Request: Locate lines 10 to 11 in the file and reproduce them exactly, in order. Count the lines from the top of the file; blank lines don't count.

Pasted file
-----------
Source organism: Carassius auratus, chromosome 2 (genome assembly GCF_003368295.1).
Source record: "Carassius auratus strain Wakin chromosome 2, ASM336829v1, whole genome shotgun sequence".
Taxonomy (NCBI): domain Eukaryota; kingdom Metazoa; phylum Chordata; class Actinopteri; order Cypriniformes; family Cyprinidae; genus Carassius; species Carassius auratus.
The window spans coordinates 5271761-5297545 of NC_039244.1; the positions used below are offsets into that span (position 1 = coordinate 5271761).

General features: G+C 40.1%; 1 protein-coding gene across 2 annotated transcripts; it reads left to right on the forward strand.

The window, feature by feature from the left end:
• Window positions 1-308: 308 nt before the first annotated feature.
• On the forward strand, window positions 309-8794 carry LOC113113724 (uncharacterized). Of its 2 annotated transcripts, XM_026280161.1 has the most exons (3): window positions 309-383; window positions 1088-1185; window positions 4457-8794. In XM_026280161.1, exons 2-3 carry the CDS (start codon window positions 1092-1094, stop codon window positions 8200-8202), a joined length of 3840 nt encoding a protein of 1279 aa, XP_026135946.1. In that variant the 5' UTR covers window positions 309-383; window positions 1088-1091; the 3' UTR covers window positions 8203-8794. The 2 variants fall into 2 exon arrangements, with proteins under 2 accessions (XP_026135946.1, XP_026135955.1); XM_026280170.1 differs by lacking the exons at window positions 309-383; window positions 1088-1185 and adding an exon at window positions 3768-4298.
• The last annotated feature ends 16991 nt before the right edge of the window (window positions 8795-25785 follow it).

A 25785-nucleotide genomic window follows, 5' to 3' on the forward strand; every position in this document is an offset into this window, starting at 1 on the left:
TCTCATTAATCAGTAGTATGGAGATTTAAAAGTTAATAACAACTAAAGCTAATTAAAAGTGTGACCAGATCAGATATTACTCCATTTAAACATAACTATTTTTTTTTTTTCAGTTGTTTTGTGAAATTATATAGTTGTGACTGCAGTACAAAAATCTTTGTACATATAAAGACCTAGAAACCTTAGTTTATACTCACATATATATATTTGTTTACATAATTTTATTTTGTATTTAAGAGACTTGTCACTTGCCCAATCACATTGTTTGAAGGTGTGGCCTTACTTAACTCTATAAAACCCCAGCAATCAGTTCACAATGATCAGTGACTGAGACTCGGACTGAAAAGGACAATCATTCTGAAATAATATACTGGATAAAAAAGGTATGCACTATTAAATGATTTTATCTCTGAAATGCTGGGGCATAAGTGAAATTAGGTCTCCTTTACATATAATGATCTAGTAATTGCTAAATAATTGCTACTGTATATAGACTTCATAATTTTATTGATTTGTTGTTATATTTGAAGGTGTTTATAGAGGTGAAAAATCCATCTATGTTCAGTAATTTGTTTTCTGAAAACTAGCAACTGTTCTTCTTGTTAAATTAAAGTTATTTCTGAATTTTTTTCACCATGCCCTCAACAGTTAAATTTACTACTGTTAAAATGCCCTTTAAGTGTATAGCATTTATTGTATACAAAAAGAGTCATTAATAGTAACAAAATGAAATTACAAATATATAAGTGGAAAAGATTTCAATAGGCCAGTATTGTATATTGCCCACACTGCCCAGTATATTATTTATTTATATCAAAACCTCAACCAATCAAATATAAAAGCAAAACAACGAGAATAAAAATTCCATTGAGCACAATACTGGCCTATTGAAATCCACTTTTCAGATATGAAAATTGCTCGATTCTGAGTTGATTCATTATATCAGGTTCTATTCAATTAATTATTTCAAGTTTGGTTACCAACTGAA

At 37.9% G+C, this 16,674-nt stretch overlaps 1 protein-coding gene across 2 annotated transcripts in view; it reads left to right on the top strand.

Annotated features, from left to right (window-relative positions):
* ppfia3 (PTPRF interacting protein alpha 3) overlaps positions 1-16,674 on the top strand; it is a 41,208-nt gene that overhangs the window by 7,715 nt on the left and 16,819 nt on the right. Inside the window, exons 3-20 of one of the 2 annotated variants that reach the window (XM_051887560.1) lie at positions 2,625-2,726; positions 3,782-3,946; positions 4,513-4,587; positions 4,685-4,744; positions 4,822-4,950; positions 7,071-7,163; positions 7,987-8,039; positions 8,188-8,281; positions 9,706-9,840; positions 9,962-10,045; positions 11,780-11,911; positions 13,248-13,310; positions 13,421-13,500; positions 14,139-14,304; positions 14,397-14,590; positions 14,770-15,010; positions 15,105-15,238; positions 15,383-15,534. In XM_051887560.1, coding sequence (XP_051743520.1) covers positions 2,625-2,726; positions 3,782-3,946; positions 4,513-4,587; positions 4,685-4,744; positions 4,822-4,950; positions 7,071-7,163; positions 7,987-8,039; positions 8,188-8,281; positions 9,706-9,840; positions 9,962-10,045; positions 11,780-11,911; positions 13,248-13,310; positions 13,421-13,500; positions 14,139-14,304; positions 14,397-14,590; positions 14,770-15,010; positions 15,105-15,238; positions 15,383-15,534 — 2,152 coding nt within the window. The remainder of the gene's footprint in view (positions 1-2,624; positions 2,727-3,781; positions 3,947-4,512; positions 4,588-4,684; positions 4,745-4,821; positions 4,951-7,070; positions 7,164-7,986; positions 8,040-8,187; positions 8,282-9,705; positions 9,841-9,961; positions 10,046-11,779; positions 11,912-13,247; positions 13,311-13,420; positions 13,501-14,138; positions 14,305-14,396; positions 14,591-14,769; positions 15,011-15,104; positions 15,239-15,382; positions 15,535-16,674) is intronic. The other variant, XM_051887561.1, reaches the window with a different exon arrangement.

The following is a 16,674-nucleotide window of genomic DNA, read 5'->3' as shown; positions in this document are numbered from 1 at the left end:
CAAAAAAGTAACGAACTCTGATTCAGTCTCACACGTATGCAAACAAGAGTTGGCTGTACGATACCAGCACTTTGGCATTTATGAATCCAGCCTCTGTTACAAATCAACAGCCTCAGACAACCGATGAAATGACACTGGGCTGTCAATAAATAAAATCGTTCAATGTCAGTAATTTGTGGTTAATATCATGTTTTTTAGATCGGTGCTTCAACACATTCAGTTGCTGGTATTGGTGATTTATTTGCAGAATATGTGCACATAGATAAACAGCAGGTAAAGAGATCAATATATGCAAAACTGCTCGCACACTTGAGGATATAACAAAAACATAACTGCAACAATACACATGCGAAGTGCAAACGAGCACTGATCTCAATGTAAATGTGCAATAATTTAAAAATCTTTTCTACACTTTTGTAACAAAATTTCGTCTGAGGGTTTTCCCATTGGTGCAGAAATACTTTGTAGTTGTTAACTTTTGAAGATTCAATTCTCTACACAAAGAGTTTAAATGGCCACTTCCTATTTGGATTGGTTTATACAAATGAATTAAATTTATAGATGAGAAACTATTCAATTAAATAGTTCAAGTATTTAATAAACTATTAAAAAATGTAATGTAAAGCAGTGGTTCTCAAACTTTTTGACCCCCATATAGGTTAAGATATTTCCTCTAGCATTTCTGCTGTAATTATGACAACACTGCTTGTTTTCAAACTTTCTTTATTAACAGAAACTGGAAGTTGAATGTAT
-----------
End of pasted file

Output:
A 25785-nucleotide genomic window follows, 5' to 3' on the forward strand; every position in this document is an offset into this window, starting at 1 on the left:
TCTCATTAATCAGTAGTATGGAGATTTAAAAGTTAATAACAACTAAAGCTAATTAAAAGTGTGACCAGATCAGATATTACTCCATTTAAACATAACTATTTTTTTTTTTTCAGTTGTTTTGTGAAATTATATAGTTGTGACTGCAGTACAAAAATCTTTGTACATATAAAGACCTAGAAACCTTAGTTTATACTCACATATATATATTTGTTTACATAATTTTATTTTGTATTTAAGAGACTTGTCACTTGCCCAATCACATTGTTTGAAGGTGTGGCCTTACTTAACTCTATAAAACCCCAGCAATCAGTTCACAATGATCAGTGACTGAGACTCGGACTGAAAAGGACAATCATTCTGAAATAATATACTGGATAAAAAAGGTATGCACTATTAAATGATTTTATCTCTGAAATGCTGGGGCATAAGTGAAATTAGGTCTCCTTTACATATAATGATCTAGTAATTGCTAAATAATTGCTACTGTATATAGACTTCATAATTTTATTGATTTGTTGTTATATTTGAAGGTGTTTATAGAGGTGAAAAATCCATCTATGTTCAGTAATTTGTTTTCTGAAAACTAGCAACTGTTCTTCTTGTTAAATTAAAGTTATTTCTGAATTTTTTTCACCATGCCCTCAACAGTTAAATTTACTACTGTTAAAATGCCCTTTAAGTGTATAGCATTTATTGTATACAAAAAGAGTCATTAATAGTAACAAAATGAAATTACAAATATATAAGTGGAAAAGATTTCAATAGGCCAGTATTGTATATTGCCCACACTGCCCAGTATATTATTTATTTATATCAAAACCTCAACCAATCAAATATAAAAGCAAAACAACGAGAATAAAAATTCCATTGAGCACAATACTGGCCTATTGAAATCCACTTTTCAGATATGAAAATTGCTCGATTCTGAGTTGATTCATTATATCAGGTTCTATTCAATTAATTATTTCAAGTTTGGTTACCAACTGAA